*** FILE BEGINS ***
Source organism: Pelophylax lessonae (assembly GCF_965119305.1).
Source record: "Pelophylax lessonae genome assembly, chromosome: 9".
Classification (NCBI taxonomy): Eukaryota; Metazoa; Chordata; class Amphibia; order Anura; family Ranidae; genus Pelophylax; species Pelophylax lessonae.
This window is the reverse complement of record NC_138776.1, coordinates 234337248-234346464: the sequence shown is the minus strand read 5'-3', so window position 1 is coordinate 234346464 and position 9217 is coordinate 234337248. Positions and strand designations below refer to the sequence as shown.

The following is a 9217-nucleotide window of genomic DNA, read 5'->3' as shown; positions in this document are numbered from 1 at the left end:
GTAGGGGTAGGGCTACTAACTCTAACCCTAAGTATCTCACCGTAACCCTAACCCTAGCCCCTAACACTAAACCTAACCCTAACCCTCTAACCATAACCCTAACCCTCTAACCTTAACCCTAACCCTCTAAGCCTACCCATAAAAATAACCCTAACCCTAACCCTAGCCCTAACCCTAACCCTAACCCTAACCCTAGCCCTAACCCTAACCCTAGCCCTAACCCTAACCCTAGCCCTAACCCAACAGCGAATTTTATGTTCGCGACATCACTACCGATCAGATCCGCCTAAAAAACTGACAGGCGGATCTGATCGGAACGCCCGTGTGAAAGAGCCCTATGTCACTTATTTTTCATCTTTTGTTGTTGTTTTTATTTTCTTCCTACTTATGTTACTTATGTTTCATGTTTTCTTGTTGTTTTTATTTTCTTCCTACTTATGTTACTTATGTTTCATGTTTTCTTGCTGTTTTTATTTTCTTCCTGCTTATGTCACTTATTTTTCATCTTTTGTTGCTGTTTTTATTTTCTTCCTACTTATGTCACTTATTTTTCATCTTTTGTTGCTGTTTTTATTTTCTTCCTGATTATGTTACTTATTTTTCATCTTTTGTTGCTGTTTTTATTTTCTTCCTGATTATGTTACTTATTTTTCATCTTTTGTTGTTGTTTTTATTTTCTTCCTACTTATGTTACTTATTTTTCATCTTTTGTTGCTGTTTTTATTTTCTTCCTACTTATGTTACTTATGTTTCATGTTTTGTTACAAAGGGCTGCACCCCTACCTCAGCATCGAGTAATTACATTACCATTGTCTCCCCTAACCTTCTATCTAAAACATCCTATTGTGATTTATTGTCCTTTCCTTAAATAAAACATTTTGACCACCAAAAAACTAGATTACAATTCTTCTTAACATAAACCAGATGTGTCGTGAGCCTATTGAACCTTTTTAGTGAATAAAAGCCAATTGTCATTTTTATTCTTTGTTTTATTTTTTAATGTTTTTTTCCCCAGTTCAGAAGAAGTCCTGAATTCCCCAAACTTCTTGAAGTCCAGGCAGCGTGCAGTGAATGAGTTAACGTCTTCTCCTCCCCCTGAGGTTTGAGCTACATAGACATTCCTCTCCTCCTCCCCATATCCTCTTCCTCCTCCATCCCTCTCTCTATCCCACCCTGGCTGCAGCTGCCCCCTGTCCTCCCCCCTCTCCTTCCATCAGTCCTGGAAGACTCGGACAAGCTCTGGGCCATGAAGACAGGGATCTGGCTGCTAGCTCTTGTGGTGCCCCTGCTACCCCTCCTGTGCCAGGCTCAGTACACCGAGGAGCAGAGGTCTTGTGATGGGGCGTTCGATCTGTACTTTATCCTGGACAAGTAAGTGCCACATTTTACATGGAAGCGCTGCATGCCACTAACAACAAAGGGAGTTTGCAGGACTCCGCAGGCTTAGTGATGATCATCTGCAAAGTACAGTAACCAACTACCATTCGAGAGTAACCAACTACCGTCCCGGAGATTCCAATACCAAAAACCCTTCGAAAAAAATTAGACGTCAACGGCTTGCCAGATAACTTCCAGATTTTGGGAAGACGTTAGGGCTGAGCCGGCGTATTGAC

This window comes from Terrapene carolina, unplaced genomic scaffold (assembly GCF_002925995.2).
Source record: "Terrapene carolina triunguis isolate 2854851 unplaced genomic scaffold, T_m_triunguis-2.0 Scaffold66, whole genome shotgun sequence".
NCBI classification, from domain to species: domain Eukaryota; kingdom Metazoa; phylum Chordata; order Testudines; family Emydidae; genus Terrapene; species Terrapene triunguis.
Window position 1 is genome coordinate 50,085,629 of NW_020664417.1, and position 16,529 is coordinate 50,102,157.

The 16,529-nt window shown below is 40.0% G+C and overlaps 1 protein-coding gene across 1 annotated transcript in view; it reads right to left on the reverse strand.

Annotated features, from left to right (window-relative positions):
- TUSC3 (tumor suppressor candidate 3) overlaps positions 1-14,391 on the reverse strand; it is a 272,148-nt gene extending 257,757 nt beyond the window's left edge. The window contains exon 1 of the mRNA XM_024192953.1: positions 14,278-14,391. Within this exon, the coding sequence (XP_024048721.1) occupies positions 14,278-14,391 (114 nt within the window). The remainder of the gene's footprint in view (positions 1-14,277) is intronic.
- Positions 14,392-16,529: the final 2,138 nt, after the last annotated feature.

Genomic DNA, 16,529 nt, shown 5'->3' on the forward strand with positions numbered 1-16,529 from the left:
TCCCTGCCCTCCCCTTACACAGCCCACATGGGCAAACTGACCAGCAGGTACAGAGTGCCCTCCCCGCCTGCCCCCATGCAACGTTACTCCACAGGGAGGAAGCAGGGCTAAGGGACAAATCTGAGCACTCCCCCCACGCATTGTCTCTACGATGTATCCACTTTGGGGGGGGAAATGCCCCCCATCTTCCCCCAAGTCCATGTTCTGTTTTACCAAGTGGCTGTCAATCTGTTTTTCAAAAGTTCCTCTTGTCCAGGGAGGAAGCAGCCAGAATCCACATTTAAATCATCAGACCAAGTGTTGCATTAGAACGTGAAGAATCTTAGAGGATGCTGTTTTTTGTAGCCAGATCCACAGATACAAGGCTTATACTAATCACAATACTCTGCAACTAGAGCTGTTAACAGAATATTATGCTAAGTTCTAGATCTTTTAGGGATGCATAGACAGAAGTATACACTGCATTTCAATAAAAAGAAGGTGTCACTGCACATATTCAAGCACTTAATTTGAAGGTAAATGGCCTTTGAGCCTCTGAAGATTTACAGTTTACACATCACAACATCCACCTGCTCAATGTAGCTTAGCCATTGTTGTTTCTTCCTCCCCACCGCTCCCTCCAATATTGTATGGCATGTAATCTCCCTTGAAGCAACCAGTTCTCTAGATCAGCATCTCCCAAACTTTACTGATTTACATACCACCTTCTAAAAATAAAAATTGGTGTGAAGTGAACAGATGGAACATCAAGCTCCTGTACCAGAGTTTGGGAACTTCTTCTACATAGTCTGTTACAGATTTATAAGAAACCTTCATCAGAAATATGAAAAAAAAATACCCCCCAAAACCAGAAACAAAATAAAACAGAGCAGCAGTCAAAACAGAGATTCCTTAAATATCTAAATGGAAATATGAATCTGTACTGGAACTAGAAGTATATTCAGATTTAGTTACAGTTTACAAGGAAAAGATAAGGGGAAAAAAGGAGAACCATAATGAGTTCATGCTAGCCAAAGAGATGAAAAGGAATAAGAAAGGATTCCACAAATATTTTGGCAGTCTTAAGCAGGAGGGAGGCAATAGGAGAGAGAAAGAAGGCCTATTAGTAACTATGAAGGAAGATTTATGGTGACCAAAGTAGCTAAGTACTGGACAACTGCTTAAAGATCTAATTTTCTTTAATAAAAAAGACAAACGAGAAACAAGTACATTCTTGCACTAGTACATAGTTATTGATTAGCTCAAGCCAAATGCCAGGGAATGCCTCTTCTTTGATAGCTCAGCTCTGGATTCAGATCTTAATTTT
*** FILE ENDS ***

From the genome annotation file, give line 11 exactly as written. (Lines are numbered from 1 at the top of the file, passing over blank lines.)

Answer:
The 16,529-nt window shown below is 40.0% G+C and overlaps 1 protein-coding gene across 1 annotated transcript in view; it reads right to left on the reverse strand.